Lisbon, just like Rome, is known as the city of seven hills. For this reason, it would probably be a good idea to mentally and physically prepare yourself for the prospect of travelling through Lisbon’s hilly terrain. Difficulty faced when walking through Lisbon will be further exacerbated by the texture of the pavements; these appear to be made of varnished tiles which make them incredibly slippery. One advantage of travelling to such a hilly city, however, is that you are guaranteed to find some great viewing points. Here are some of the best attractions in Lisbon which will no doubt give you some great views and Instagram shots of the city #doitforthegram
Jéronimos Monastery (Mosterio dos Jéronimos)
My top tip for anyone wishing to visit Jéronimos Monastery is to skip the ridiculously long queue for buying tickets outside of the monastery by buying these at the archaeology museum (Museu Nacional de Arqueologia), which is adjacent to the main entrance of the monastery. You can also buy tickets for Bélem Tower here. Once you have your tickets you can zoom straight to the entrance for both sites and save yourself waiting for an hour or more to get in.
Jéronimos Monastery is a visually stunning building. As you walk past it as well as through it you can’t help but be taken aback by the sheer beauty of both the interior and exterior. I had no prior knowledge of the monastery before my visit but thankfully there was an abundance of information dotted around the monastery which detailed its history. There is one room in particular which juxtaposes timelines of the monastery’s c.500 year history and the history of the world over the same 500 year period.
Torre de Bélem (Bélem Tower)
Although I managed to bypass the initial queue at the entrance of Bélem Tower I was confronted with lots of smaller queues as I tried to make my way up the narrow stairs within the building to the various levels of this stunning Unesco World Hertiage site. Once I managed to get up these stairs, however, I was met with stunning views of the river Tagus and the Padrão dos Descobrimentos monument.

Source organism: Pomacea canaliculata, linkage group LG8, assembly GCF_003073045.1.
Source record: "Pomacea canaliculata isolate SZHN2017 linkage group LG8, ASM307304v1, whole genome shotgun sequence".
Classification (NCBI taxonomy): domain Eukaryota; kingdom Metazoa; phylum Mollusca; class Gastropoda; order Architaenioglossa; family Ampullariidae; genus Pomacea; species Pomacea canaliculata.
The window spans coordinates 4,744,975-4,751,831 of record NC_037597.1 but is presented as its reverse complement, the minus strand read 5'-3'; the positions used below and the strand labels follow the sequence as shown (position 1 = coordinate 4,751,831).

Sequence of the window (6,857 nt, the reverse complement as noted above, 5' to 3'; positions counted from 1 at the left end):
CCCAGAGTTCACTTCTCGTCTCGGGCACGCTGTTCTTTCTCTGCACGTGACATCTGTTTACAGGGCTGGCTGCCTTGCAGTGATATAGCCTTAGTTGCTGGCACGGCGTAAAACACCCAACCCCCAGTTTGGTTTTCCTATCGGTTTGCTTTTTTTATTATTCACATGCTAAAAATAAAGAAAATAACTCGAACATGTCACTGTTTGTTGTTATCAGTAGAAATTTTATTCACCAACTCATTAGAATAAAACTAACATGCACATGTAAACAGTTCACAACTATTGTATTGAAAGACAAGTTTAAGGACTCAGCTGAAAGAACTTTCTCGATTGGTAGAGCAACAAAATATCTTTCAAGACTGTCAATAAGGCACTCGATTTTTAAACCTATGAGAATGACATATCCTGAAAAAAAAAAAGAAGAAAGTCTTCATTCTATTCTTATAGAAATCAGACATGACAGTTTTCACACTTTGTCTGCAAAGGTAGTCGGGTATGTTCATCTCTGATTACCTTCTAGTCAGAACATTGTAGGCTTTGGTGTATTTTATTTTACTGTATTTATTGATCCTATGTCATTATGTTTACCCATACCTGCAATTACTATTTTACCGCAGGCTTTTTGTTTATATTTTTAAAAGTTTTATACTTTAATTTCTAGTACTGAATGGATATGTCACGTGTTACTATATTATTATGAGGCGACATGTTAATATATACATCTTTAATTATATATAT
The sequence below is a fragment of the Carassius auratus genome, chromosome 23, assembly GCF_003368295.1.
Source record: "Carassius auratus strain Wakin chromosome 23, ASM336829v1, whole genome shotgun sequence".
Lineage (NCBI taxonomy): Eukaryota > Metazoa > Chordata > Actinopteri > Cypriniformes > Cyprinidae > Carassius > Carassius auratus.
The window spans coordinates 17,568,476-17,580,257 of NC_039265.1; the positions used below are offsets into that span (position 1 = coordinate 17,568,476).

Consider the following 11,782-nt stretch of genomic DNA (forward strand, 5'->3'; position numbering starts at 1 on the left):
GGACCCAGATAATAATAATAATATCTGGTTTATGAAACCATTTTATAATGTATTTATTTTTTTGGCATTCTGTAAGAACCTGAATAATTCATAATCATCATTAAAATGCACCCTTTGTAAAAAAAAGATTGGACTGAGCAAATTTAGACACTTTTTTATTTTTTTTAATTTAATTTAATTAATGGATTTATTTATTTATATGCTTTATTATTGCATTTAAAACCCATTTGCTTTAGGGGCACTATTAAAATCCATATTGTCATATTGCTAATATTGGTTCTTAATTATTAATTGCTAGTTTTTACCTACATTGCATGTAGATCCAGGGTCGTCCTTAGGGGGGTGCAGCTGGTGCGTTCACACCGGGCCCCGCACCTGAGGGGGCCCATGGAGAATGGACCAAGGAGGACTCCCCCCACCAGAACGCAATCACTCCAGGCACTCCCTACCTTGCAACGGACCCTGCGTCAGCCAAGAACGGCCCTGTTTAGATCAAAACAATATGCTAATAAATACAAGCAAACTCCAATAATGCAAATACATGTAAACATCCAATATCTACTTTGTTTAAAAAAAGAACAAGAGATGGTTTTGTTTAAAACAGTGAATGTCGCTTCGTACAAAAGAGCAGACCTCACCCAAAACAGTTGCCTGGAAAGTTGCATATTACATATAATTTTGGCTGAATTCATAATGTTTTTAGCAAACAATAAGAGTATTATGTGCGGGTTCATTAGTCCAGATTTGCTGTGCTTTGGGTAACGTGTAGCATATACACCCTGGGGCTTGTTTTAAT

N.B. Almost all the main historical sites and attractions are closed in Lisbon on a Monday. I learnt that the hard way when I turned up to Bélem Tower on my first full day but at least this meant that I managed to get a photo of the exterior without a long line of tourists obstructing my view.
Castelo de São Jorge (St George’s Castle)
This site is located near Alfama so if you are planning a trip to this part of Lisbon you should most definitely add Castelo de São Jorge to your list. Some information about the history of the site itself is located in a modern building near the castle but if you are solely on the hunt for some great views of Lisbon you can wander around the viewing point, or Mirodouro, which is outside of the actual building or simply walk around the castle and climb the steep stairs which are located all over the castle.
Elevador de Santa Justa (Santa Justa Lift/Elevator)
My top tip for going here is to arrive early in the morning to avoid the queues that develop later in the day. I arrived just after 9am and was part of the second group to ascend to the top. N.B. You can use your Lisbon Viva Viagem card to access the lift providing you have enough credit on your card. A ticket will cost around 4 euros.
This is another great site in Lisbon that will provide you with some fantastic views of the city. Once you arrive at the top you will be able to see Carmo Convent, which is nearby, as well as Rossio Square (Praça de Dom Pedro IV).
Explore Lisbon by tram or on foot
It’s a safe bet that every travel guide and blog about Lisbon will tell you to take the historic tram 28. Whilst some may argue that no trip to Lisbon is complete without doing this at least once I wasn’t overly impressed with what I saw whilst I was on the tram. I even took it twice at around 8am just to make sure that I was able to fully appreciate the experience. As most of the streets in Lisbon are incredibly narrow I mainly just witnessed the tram coming dangerously close to crashing through a few coffee shops. Sometimes I felt that it was more interesting to see the trams travelling through the narrow streets than it was to be on the tram, especially as the tram mainly seemed to travel past shops and restaurants.
I managed to see much more of Lisbon when I was walking through the city. As well as allowing you travel at a slower pace, travelling on foot will provide you with a great opportunity to have a look at Lisbon’s famous azulejos (tiles) which adorn many homes and other buildings all over the city. Just take care when climbing steep (and very slippery) streets!
Have you travelled to Lisbon? If so, let me know what other interesting sites in Lisbon are worth visiting!
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